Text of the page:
Oral History


“People that hurt people, majority of them are survivors themselves, they may have been victims of abuse. We have to get down to the root: where did this hurt and anger come from? And when that is unresolved & undealt with, if they were unable to get that support… from my years of therapy and through the restorative justice program, there is tons of research to prove that the majority of people that harmed others, was because they were themselves abused or victims of trauma”.


"Our roots run deep, from our fearless ancestors to our rich cultural heritage. Our survival and resilience is what made me who I am today and that is what it means to be KHMER.”


“Healing is an ongoing practice, just like culture is constantly changing. Sometimes the culture is OK when it changes, sometimes it can have adverse effects, but the point is nothing is going to stay the same… we’ve had a whole generation that we’ve lost because of Khmer Rouge that would have informed our art practices, so that’s why we go back to people like Sinn Sisamouth & Ros Sereysothea, these were the people that were the culture makers of that time, before something took it all away”.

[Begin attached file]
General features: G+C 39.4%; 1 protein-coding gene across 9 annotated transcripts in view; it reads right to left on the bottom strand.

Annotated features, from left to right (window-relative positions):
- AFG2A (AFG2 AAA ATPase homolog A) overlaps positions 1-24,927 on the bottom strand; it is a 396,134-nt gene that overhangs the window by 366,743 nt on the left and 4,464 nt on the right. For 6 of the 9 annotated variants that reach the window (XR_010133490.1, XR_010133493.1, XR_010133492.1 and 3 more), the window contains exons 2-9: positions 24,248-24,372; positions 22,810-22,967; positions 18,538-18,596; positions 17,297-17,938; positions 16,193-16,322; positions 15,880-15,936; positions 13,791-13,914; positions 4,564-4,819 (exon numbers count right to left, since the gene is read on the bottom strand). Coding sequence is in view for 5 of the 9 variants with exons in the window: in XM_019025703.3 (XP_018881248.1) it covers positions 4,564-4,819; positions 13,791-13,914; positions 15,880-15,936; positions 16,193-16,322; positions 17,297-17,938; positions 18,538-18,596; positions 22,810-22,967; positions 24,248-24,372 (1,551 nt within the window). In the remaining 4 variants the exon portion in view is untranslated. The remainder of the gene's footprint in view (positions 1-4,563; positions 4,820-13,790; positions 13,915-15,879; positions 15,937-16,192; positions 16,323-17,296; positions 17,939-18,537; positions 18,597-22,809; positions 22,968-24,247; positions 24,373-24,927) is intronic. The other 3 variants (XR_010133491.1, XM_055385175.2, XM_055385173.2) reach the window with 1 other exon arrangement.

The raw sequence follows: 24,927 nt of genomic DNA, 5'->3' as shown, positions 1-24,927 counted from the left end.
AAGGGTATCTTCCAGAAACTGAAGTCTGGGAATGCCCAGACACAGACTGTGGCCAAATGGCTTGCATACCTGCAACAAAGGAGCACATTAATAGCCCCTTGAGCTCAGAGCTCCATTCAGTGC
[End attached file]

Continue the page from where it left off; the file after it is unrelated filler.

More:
“I want to make music that everyone can relate to, I want to bring change & awareness… There is power in music, that’s the beauty of it. If someone had something to say, it’s probably because they haven’t listened to my music. If someone were to hear my tracks, that is who I am inside & out.”


“I always talk about when my parents would host these parties and my dad would play Cambodian music from the 1970’s and my parents got to eat all their favorite foods that they know, life was good at that time, compared to what it was like (after)... so it’s like trying to forget those dark years from 75-79, and you’re just holding on to this”.

This project is made possible with support from California Humanities.

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